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Everyone I meet might not be Hugh Grant

There’s a funny thing about the British, they all sound incredible educated. and polite. and correct.

But what about that helpful cashier at the supermarket missing his teeth? Yes, yes he’s definitely sophisticated. Or that boy in the bar that told me I was a gorgeous lass?  Yes, must be a Oxford grad. Or that women that bumped into me, “watch out, love.” What a sweet lady.

Wait, what? Missing teeth? Creepy pick-up lines? I need to train myself how to separate dreamy accents from actual meaning.

Now that I’ve lived in London for a month, I’m starting to pick up on physical cues and decipher British dialogue appropriately to situational factors, not the dreamy accents. When I begin interning with Yahoo! UK, I imagine my supervisors will assign me tasks or provide constructive criticism and I need to be prepared to interpret the accents and extract true meaning.

In my Global Promotional Strategies class, we watched six different business people attempt to work together to solve a problem for their brand. The different ethnicities and customs of the six global employees emphasized the value of understanding other cultures. Hopefully I can continue to pursue a career in global communications; perhaps working with European media to attain top tier media coverage across international publications or developing social media strategies in an Asian country.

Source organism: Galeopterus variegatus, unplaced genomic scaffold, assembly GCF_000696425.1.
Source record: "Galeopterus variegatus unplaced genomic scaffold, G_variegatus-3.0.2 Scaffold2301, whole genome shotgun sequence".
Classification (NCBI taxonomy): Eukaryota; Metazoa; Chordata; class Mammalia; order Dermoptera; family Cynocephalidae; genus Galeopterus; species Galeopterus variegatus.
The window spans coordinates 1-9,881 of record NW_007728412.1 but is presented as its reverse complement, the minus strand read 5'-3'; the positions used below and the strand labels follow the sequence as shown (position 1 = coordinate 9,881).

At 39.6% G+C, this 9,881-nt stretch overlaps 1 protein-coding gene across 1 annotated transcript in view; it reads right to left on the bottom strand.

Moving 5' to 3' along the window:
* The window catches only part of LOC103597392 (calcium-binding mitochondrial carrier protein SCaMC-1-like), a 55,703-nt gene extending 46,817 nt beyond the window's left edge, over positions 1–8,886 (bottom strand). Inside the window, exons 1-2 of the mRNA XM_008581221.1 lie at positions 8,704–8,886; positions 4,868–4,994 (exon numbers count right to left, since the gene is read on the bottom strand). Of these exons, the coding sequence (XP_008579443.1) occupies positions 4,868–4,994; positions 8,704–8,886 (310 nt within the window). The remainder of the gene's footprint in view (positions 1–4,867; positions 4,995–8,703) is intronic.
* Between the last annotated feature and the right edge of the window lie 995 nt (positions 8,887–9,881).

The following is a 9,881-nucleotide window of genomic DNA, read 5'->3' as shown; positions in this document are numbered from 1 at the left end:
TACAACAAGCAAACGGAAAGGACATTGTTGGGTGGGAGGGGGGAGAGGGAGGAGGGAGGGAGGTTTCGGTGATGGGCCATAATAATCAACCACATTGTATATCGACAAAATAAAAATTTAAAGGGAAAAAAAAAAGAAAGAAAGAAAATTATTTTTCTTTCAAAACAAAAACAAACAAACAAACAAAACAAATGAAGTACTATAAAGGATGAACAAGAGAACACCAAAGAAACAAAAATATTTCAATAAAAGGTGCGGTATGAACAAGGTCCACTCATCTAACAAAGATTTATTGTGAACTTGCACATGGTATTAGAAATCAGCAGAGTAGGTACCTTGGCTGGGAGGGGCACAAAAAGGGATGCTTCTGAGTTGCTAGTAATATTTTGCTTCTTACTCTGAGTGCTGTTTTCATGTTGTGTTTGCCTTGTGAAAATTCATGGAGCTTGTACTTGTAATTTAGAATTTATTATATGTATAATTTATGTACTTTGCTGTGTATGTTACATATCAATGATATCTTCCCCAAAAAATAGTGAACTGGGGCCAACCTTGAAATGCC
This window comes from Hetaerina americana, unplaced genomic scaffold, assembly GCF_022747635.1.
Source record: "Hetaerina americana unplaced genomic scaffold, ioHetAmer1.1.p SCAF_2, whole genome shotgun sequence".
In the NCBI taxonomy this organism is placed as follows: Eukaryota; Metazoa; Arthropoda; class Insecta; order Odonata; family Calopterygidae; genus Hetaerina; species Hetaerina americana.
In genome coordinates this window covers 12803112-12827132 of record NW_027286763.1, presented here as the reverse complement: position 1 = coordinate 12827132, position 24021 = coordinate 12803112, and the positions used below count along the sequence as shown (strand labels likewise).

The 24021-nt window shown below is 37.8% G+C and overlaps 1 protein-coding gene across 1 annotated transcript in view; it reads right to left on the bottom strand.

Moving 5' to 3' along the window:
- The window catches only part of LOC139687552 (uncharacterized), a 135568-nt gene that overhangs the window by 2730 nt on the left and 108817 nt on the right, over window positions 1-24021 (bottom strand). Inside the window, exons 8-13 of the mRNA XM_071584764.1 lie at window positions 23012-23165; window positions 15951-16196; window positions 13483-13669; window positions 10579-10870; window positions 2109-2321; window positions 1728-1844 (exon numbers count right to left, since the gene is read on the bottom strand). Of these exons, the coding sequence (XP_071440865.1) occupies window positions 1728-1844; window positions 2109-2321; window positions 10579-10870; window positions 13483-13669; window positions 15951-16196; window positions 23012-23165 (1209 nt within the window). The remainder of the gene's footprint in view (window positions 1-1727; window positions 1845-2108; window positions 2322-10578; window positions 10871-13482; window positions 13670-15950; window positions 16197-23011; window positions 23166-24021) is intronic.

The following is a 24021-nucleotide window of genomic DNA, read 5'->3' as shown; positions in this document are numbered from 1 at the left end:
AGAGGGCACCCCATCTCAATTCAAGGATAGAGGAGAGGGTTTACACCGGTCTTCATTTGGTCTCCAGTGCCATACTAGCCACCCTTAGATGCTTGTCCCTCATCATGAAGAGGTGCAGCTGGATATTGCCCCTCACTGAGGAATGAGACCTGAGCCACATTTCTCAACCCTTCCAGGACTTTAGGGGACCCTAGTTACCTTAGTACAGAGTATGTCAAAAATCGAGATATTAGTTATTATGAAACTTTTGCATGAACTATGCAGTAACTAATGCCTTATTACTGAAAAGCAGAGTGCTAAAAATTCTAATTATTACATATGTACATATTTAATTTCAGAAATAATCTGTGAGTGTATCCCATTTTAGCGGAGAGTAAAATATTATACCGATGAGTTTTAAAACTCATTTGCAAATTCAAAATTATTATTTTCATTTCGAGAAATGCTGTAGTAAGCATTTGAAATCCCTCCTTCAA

The more I expose myself to British and international cultures, the more I learn. In addition to going out to pubs, where it’s often hard to hold a coherent conversations, I find myself drawn to wandering around the Museum of Natural History in the afternoons, or walking around the Financial District post 5pm.

This past week I celebrated Rosh Hashana, the Jewish New Year, at Imperial College, a local British University. Chatting with Jews from Brazil, Russia, Paris, Germany and dozens of other regions inspired me to become a global citizen. Even though we spoke different languages, we all sang the same Jewish melodies and prayers. Smiling at each other, we were happy to come together as a religious community for a few hours, speaking the same universal language.

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